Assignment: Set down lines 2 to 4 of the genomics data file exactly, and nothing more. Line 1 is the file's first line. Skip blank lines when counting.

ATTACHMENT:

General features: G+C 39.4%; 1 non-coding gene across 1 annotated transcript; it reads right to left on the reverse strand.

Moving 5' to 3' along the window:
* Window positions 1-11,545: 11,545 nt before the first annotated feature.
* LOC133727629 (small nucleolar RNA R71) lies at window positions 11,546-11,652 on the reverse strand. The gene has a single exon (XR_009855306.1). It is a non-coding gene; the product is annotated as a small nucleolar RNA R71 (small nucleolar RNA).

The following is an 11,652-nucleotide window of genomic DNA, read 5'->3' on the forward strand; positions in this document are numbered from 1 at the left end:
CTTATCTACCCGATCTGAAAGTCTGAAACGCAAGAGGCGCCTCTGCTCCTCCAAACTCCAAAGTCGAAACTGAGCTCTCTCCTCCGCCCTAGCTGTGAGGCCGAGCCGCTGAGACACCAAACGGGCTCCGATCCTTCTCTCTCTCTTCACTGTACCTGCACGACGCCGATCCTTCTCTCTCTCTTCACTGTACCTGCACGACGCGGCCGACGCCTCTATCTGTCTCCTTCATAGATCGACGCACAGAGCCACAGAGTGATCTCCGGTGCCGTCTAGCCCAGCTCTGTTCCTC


Moving 5' to 3' along the window:
* Window positions 1-11,545: 11,545 nt before the first annotated feature.
* LOC133727629 (small nucleolar RNA R71) lies at window positions 11,546-11,652 on the reverse strand. The gene has a single exon (XR_009855306.1). It is a non-coding gene; the product is annotated as a small nucleolar RNA R71 (small nucleolar RNA).